White-winged Gulls

Glaucous Gull

Glaucous Gull

 

Finally white-winged gulls have arrived in small numbers (earlier there were only single birds here and there). A little gulling during the week revealed about 10 Iceland Gulls including a pale Kumlien’s Gull and 7 Glaucous Gulls.

Pale Kumlien's Gull

Pale Kumlien’s Gull

Ducks have also arrived after the lakes became ice-free. In Eiði a Common Pochard had joined about 20 Tufted Ducks.

Common Pochard

Common Pochard

Rodmund also found an albifrons Greater White-fronted Goose at Sørvágur.

Silas

Gulls and stuff

 

Grey Wagtail

Grey Wagtail

During the last few days the weather has been awesome – freezing cold and sunny. So I’ve been out a little. In Klaksvík a Grey Wagtail was present a few days ago.

Today I went to Tórshavn and on the way there I checked some gulls and stumbled upon an interesting bird. It was heavier build than the surrounding Herring Gulls and the primary tips had a grey instead of black.

Jizz compared to Herring Gull

Jizz compared to Herring Gull

The iris seemed rather dark and it was a 4th winter bird. The bill was much like a Herring Gull. The head and chest had dark streaks.

Gull...

Gull…

But the primary pattern didn’t look like anything I’ve seen before – or you could call it a grey version of a Herring Gull.

Wing pattern

Wing pattern

 

Wing pattern

Wing pattern

So it must be yet another Viking Gull (Glaucous x Herring Gull).

With Iceland Gull

With Iceland Gull

I also briefly checked the plantation in Tórshavn were the Oriental Turtle Dove was still present and looking fit for fight.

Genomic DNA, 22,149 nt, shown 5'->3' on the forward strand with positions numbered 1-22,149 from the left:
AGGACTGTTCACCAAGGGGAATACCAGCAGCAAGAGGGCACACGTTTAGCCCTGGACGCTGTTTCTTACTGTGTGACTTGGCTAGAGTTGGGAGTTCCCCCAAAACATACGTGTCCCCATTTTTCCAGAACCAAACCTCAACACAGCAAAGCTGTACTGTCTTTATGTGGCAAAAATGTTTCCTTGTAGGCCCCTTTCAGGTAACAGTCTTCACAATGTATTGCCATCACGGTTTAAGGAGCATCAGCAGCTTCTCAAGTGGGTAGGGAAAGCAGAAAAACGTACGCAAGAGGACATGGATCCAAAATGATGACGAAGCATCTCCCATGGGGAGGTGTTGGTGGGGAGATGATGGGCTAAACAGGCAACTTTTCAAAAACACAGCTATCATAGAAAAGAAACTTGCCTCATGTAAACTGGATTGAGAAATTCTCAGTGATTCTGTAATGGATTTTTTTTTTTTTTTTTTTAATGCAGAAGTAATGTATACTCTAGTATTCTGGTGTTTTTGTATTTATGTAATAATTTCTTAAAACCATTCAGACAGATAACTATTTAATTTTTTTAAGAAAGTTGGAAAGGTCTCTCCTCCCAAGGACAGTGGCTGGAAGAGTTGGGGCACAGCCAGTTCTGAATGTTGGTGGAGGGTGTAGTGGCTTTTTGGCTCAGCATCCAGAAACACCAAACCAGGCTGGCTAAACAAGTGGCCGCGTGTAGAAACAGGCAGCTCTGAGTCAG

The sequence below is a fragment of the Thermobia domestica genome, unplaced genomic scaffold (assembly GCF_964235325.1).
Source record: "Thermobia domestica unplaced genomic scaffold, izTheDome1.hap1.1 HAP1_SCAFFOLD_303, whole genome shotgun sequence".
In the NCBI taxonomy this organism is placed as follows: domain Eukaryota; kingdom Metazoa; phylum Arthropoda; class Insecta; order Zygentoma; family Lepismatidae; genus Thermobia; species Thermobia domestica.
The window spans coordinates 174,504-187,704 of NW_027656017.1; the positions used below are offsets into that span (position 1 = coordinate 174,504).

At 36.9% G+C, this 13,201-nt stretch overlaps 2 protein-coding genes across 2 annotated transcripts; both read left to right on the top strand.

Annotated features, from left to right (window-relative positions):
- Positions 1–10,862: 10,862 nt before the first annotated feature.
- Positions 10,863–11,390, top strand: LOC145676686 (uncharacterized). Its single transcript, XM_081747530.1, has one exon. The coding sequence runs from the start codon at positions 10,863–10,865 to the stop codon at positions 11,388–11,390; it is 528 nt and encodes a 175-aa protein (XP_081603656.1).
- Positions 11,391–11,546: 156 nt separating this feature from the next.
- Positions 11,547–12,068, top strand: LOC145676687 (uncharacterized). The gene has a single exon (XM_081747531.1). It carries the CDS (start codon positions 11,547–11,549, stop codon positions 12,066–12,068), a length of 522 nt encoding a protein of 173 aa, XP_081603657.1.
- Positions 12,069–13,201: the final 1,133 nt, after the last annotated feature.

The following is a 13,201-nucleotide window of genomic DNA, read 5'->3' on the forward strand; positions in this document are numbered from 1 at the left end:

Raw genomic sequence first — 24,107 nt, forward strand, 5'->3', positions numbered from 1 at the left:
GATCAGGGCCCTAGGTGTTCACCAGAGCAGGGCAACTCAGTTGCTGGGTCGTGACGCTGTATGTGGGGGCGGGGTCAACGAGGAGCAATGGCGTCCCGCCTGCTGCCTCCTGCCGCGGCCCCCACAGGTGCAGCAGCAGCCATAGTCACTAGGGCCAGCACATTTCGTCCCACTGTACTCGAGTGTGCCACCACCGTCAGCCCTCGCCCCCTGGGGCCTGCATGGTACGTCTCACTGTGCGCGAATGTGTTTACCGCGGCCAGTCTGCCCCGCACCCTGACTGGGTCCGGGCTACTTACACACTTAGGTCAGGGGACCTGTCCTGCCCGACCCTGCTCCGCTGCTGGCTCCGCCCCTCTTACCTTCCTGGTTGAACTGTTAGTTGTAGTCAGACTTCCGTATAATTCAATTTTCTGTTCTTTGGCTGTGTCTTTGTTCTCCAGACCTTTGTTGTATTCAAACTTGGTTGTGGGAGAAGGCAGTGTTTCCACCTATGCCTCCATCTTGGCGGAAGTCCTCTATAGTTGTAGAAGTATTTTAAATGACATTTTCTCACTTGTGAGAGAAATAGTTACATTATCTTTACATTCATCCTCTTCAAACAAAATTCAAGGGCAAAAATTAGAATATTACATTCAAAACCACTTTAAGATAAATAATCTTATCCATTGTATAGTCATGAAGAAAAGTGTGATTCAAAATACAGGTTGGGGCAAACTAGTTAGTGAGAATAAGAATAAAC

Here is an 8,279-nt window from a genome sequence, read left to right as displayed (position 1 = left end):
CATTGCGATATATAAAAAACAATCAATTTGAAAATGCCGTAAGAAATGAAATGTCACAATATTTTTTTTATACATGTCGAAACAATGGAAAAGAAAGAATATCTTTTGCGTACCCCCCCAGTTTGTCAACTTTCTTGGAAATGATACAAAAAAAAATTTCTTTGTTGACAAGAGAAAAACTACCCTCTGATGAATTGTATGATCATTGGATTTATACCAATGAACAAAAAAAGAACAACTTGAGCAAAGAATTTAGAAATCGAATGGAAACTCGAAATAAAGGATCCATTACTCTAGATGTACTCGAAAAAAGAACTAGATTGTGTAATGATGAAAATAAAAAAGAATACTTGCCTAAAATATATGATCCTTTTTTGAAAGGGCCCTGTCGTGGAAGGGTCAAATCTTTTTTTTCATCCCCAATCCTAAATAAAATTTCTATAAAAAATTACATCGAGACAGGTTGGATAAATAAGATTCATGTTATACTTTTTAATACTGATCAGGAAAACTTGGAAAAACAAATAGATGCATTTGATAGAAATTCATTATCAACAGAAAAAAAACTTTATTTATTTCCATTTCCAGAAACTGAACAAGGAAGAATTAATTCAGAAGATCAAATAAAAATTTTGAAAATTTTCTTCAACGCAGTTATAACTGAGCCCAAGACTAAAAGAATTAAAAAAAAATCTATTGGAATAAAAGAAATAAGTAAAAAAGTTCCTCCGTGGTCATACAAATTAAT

Oriental Turtle Dove

Oriental Turtle Dove

 

Robin in the snow

Robin in the snow

Silas

Same as in Shetland

Yesterday I made the claim that the yesterdays Oriental Turtle Dove was different to the Shetland bird. This was based on comparison of different photos, where the Shetland bird appeared much more worn and dull.

Hugh Harrop contacted me this morning. He has been comparing the pictures more thoroughly and reached the conclusion that the bird on the Faroes is in deed the Shetland bird.

Comparison of the Shetland and Faroese Oriental Turtle Dove made by Hugh Harrop

Comparison of the Shetland and Faroese Oriental Turtle Dove made by Hugh Harrop

The pictures I used for comparison showed a soaking wet bird, which made the bird appear very differently than when it was dry like yesterday.

Thanks to Hugh for adding this new angle to the story.

Silas

Oriental Turtle Dove

Iceland Gull

Iceland Gull

 

Today I went to pick up a car in Tórshavn. On the way there I checked some areas and saw some ten Great Northern Divers, Little Auks and Slavonian Grebes. A few Iceland Gulls were also seen.

Oriental Turtle Dove